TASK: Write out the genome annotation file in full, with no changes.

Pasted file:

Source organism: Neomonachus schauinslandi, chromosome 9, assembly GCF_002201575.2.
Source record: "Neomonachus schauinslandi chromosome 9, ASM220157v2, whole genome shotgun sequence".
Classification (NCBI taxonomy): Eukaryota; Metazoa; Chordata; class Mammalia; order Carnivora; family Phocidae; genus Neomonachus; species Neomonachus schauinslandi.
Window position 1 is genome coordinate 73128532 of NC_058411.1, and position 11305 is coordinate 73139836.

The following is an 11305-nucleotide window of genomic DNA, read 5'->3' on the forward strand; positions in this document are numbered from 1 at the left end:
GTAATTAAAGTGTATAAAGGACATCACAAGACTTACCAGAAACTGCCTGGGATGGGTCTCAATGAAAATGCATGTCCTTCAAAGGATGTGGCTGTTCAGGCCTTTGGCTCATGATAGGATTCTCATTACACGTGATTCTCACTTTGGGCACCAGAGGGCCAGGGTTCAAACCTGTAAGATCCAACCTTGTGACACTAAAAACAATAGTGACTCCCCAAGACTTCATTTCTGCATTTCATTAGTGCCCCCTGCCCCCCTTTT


Source organism: Neomonachus schauinslandi, chromosome 9, assembly GCF_002201575.2.
Source record: "Neomonachus schauinslandi chromosome 9, ASM220157v2, whole genome shotgun sequence".
Classification (NCBI taxonomy): Eukaryota; Metazoa; Chordata; class Mammalia; order Carnivora; family Phocidae; genus Neomonachus; species Neomonachus schauinslandi.
Window position 1 is genome coordinate 73128532 of NC_058411.1, and position 11305 is coordinate 73139836.

The following is an 11305-nucleotide window of genomic DNA, read 5'->3' on the forward strand; positions in this document are numbered from 1 at the left end:
GTAATTAAAGTGTATAAAGGACATCACAAGACTTACCAGAAACTGCCTGGGATGGGTCTCAATGAAAATGCATGTCCTTCAAAGGATGTGGCTGTTCAGGCCTTTGGCTCATGATAGGATTCTCATTACACGTGATTCTCACTTTGGGCACCAGAGGGCCAGGGTTCAAACCTGTAAGATCCAACCTTGTGACACTAAAAACAATAGTGACTCCCCAAGACTTCATTTCTGCATTTCATTAGTGCCCCCTGCCCCCCTTTT